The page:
You want to modify an attribute that contains a bit flag.
126.96.36.199 Using VBScript
' This code safely modifies a bit-flag attribute ' ------ SCRIPT CONFIGURATION ------ strObject = "<ObjectDN>" ' e.g. cn=jsmith,cn=users,dc=rallencorp,dc=com strAttr = "<AttrName>" ' e.g. rallencorp-UserProperties boolEnableBit = <TRUEorFALSE> ' e.g. FALSE intBit = <BitValue> ' e.g. 16 ' ------ END CONFIGURATION --------- set objObject = GetObject("LDAP://" & strObject) intBitsOrig = objObject.Get(strAttr) intBitsCalc = CalcBit(intBitsOrig, intBit, boolEnableBit) if intBitsOrig <> intBitsCalc then objObject.Put strAttr, intBitsCalc objObject.SetInfo WScript.Echo "Changed " & strAttr & " from " & intBitsOrig & " to " & intBitsCalc else WScript.Echo "Did not need to change " & strAttr & " (" & intBitsOrig & ")" end if Function CalcBit(intValue, intBit, boolEnable) CalcBit = intValue if boolEnable = TRUE then CalcBit = intValue Or intBit else if intValue And intBit then CalcBit = intValue Xor intBit end if end if End Function
In Recipe 4.9, I described how to search against attributes that contain a bit flag, which are used to encode various settings about an object in a single attribute. As a quick recap, you need to use a logical OR operation to match any bits being searched against, and logical AND to match a specific set of bits. If you want to set an attribute that is a bit flag, you need to take special precautions to ensure you don't overwrite an existing bit. Let's consider an example. RAllenCorp wants to secretly store some non-politically correct information about its users, including things like whether the user is really old or has big feet. They don't want to create attributes such as rallencorp-UserHasBigFeet so they decide to encode the properties in a single bit flag attribute. They decide to call the attribute rallencorp-UserProperties with the following possible bit values:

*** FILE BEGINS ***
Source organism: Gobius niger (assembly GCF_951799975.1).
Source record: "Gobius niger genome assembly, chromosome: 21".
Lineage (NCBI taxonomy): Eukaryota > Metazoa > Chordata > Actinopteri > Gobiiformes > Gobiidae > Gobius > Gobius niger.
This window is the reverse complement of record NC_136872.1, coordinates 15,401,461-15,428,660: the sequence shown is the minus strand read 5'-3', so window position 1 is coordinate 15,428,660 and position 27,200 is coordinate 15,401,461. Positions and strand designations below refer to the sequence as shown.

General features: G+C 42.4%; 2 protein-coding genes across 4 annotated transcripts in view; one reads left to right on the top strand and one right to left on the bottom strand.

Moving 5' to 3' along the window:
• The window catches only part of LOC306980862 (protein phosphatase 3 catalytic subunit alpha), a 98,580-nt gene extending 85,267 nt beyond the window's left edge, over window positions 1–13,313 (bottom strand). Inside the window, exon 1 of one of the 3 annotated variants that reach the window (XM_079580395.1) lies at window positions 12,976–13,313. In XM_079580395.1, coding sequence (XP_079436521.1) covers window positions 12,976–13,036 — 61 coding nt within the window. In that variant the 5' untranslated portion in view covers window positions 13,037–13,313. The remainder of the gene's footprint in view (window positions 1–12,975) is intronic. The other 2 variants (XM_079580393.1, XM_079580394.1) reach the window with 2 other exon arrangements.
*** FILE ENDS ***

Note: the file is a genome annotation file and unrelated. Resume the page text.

After they extend the schema to include the new attribute, they need to initially populate the attribute for all their users. To do so they can simply logically OR the values together that apply to each user. So if settings 4 and 8 apply to the jsmith user, his rallencorp-UserProperties would be set to 12 (4 OR 8). No big deal so far. The issue comes in when they need to modify the attribute in the future.
They later find out that the jsmith user was a former basketball player and is 6'8". They need to set the 2 bit (for being tall) in his rallencorp-UserProperties attribute. To set the 2 bit they need to first determine if it has already been set. If it has already been set, then there is nothing to do. If the 2 bit hasn't been set, they need to logical OR 2 with the existing value of jsmith's rallencorp-UserProperties attribute. If they simply set the attribute to 2, it would overwrite the 4 and 8 bits that had been set previously. In the VBScript solution, they could use the CalcBit function to determine the new value:
intBitsCalc = CalcBit(intBitsOrig, 2, TRUE)
The result would be 14 (12 OR 2).
The same logic applies if they want to remove a bit, except the XOR logical operator is used.
4.12.4 See Also
Recipe 4.9 for searching with a bit-wise filter